Famed private investigator Ernie Rizzo dead at 64
October 23, 2006 (WLS) -- Private investigator Ernie Rizzo has died. He was 64 years old. Rizzo was sometimes called the private eye for the stars. He was colorful, flamboyant and he loved the spotlight.
Sixty-four-year-old Ernie Rizzo was known by many as a brilliant private investigator and an equally brilliant self-promoter. He could find the answers to what you were looking for even if you may not want to know how he found them. He made sure the media was aware of his work.
His sudden death Sunday night stunned many people who knew him.
He was involved in some of the highest profile legal cases of our time, from OJ Simpson's murder trial to Michael Jackson's child molestation case, to rape charges against William Kennedy Smith.
It was the disappearance of Helen Brach that was the first big case of Ernie Rizzo's four-decade long career. He began as a Franklin Park Police officer and quickly went out on his own as a private investigator. The cases that drew media attention were cases that seemed to draw Ernie Rizzo.
"Whatever the case was, somehow Ernie got himself into the story, which was quite remarkable, and he was a colorful character full of stories. Even to his friends, he seemed larger than life," said Michael Monico, defense attorney.
Rizzo was a colorful character, full of stories. Even to his friends he seemed larger than life.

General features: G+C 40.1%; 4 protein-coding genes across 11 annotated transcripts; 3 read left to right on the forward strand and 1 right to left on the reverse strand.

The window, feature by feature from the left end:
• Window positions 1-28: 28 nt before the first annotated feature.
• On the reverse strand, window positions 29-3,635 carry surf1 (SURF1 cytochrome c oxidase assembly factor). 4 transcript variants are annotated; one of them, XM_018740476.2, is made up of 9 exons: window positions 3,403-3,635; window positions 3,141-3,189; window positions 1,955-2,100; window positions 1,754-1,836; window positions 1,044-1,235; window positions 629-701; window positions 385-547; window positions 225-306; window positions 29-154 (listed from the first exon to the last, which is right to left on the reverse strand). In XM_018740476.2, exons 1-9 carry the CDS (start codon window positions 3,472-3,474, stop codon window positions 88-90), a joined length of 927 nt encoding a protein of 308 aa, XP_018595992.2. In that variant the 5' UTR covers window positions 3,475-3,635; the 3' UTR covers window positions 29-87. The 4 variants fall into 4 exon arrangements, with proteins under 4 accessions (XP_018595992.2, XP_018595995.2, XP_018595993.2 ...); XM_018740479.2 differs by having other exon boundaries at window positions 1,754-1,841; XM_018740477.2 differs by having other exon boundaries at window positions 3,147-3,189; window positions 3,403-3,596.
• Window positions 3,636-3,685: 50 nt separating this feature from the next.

"I really believe he was from a different era, like the Rat Pack age," said Alan Rovin, family friend.
Rizzo made a name for himself following many high-profile Chicago cases as well. It was his idea to try to re-enact part of the Riley Fox murder case to prove that her father's alleged confession was untrue. Attorney Kathleen Zellner worked with Rizzo on that and a number of cases over the years.
"Sometimes he would work off intuition and hunches and get an idea about things. He was skilled in getting information. He could find out things," said Zellner.
Rizzo spoke with ABC7 a couple months ago after John Mark Karr was arrested for the murder of JonBenet Ramsey. It was a time when every one else was making the case against Karr. Rizzo, however, said right off that he believed Karr was not involved. Within a week, DNA evidence proved Rizzo was right.
"Ninety-nine percent of the time he was right. He had a real keen sense of human behavior," said Rovin.
Rizzo could certainly be controversial as well. His state license was actually suspended 30 years ago after a conviction for wire-tapping. So he worked as a subcontractor for a licensed agency.
Rizzo is survived by a wife and two children, including his daughter Tracey Rizzo, who is a prominent defense attorney. The wake is going to be Wednesday and Thursday with the funeral set for Friday morning.
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